In announcing the start of a new round of Middle East peace talks, Kerry has seemingly justified the way he has concentrated his efforts on an issue that was not in crisis mode and with little chance of resolution while treating other more urgent problems such as Egypt, Syria, and the Iranian nuclear threat as lower priorities.

But now that he has had his victory, the focus turns to the talks where few, if any, observers think there is a ghost of a chance of that the negotiations can succeed despite Kerry’s call for “reasonable compromises.”

The reason for that is that despite the traditional American belief that the two sides can split the difference on their disagreements, as Kerry seems to want, the problem is much deeper than drawing a new line on a map.

Ironically, proof of this comes from a new poll that some are touting as evidence that both Israelis and Palestinians support a two-state solution. The poll was a joint project of the Harry S. Truman Research Institute for the Advancement of Peace at the Hebrew University in Jerusalem and the Palestinian Center for Policy and Survey Research in Ramallah. It shows, among other often-contradictory results, that a majority of Israelis (62 percent) supports a two-state solution while 33 percent oppose it. Among Palestinians, 53 percent support and 46 percent oppose the two-state solution.

But the question to ask about this poll and the conflict is what the two sides mean by a two-state solution. The answer comes in a subsequent query:

We asked Israelis and Palestinians about their readiness for a mutual recognition as part of a permanent status agreement and after all issues in the conflict are resolved and a Palestinian State is established. Our current poll shows that 57% of the Israeli public supports such a mutual recognition and 37% opposes it. Among Palestinians, 42% support and 56% oppose this step.

In other words, Israelis see a two-state solution as a way to permanently end the conflict and achieve peace. But since a majority of Palestinians cannot envision mutual recognition even after all issues are resolved and they get a state, they obviously see it as merely a pause before the conflict would begin anew on terms decidedly less advantageous to Israel.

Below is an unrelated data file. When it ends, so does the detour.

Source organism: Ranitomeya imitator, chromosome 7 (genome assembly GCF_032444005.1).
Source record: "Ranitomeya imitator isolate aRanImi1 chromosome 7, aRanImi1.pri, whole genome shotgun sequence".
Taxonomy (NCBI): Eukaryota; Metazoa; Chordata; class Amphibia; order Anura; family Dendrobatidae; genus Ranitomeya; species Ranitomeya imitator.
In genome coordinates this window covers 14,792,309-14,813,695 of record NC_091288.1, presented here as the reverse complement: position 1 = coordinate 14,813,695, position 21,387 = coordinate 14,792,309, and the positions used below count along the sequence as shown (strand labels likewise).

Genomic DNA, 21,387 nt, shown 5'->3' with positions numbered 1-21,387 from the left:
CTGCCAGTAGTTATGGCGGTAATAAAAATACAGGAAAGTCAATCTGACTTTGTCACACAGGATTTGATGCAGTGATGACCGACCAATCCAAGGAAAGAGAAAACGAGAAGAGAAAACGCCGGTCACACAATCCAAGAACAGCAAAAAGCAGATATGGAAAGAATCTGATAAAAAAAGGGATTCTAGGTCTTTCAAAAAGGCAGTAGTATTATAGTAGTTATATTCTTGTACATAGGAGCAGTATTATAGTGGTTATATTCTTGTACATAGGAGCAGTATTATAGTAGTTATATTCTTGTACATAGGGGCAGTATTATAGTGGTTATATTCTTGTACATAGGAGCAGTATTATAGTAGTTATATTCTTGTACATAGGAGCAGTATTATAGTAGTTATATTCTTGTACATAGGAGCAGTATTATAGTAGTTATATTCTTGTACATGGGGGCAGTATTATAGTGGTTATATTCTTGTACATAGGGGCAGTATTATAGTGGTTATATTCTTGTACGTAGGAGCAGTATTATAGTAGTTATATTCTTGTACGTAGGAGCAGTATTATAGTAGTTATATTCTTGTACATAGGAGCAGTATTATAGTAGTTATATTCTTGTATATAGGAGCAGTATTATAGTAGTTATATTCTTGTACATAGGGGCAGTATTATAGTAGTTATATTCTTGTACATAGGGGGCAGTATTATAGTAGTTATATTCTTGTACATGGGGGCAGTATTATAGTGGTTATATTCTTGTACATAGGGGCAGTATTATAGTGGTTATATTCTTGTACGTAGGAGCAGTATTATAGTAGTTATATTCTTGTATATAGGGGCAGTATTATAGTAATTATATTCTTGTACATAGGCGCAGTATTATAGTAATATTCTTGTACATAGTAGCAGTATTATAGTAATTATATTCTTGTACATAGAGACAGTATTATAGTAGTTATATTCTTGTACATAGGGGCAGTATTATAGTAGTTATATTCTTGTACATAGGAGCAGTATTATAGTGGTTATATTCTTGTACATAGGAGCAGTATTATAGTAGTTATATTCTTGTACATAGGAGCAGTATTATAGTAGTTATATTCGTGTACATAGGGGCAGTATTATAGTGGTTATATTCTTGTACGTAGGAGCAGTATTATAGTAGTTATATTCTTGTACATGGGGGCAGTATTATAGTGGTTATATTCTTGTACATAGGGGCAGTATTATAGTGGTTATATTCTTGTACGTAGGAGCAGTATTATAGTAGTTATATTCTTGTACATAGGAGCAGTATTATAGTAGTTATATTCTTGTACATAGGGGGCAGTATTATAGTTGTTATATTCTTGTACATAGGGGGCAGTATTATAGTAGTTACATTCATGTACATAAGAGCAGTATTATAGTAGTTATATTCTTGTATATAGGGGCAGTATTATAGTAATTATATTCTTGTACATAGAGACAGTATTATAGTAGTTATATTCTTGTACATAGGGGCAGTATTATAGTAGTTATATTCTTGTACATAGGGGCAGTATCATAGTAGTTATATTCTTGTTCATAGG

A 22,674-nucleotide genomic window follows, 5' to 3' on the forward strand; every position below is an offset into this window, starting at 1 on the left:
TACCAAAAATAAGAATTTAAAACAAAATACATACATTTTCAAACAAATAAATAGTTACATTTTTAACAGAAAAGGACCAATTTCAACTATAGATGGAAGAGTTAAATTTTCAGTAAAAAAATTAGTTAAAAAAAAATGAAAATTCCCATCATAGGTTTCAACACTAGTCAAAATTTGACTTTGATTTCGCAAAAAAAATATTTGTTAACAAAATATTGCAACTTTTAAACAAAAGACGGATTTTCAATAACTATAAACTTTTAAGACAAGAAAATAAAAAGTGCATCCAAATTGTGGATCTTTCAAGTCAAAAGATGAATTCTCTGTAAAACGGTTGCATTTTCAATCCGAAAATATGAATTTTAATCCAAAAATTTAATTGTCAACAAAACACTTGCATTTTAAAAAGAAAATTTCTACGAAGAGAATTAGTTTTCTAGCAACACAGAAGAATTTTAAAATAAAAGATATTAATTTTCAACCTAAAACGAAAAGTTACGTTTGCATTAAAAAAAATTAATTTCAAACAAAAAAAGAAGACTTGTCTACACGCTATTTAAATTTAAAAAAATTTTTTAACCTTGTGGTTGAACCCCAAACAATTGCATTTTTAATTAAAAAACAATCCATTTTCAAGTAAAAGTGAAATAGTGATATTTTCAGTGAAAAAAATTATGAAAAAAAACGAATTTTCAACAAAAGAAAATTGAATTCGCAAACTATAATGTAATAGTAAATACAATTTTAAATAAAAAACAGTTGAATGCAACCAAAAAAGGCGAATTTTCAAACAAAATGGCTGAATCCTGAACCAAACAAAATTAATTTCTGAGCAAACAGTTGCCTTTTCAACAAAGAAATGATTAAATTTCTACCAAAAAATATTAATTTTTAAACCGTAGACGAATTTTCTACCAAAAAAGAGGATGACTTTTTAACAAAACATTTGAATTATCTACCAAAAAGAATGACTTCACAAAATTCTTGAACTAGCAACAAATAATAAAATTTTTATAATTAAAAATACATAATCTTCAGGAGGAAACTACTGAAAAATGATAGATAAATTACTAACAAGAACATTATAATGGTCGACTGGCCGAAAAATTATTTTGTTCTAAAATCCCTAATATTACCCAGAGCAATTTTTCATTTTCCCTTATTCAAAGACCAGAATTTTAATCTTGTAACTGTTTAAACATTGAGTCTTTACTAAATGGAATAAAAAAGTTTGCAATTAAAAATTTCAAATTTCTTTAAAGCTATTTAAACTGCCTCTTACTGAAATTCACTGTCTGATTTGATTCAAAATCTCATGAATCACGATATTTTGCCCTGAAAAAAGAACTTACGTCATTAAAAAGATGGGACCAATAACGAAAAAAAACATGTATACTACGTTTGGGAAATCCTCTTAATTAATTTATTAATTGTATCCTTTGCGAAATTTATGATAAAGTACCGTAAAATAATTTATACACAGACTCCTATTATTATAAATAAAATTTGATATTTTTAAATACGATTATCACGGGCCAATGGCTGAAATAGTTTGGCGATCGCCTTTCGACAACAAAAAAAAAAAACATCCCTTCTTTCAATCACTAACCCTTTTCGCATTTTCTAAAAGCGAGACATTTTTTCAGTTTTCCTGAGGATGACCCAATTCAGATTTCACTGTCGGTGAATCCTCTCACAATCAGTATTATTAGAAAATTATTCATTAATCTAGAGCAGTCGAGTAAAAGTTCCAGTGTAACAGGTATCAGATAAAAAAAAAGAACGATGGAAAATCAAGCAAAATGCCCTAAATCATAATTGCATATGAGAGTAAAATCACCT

There are many reasons why the peace negotiations are likely to fail. The Palestinians are deeply split, with Gaza being ruled by the Islamists of Hamas who still won’t even contemplate talks with Israel, let alone peace. Kerry has praised Palestinian Authority head Mahmoud Abbas, but he is weak and hasn’t the ability to make a peace deal stick even in the unlikely event he signs one.

Though Netanyahu went out on a political limb to enable the talks to begin by releasing scores of Palestinian terrorists, Abbas has shown in the past that he will say no, even when offered virtually everything he has asked for. Netanyahu will rightly drive a harder bargain and refuse to contemplate a deal that involves a complete retreat to the 1967 lines or a Palestinian state that isn’t demilitarized. But it’s hard to imagine Abbas ever recognizing the legitimacy of a Jewish state no matter where its borders are drawn.

The real problem, however, isn’t about where negotiators would draw those lines. As the poll indicates, even after Israel withdraws from almost all of the West Bank (reports indicate Netanyahu is ready to give up 86 percent of it), a substantial majority of Palestinians still can’t fathom the possibility of mutual recognition and normal relations.

How can that be?

The reason is very simple and is not something Kerry or his lead negotiator Martin Indyk (a veteran of numerous diplomatic failures who hasn’t seemed to learn a thing from any of them) can fix. Palestinian nationalism was born in the 20th century as a reaction to Zionism, not by focusing on fostering a separate identity and culture from that of other Arab populations. That doesn’t mean Palestinians aren’t now a separate people with their own identity, but it does explain why they see that identity as indistinguishable from the effort to make Israel disappear.

Printed from: http://www.jewishpress.com/indepth/opinions/nothing-reasonable-about-mideast-divide/2013/08/01/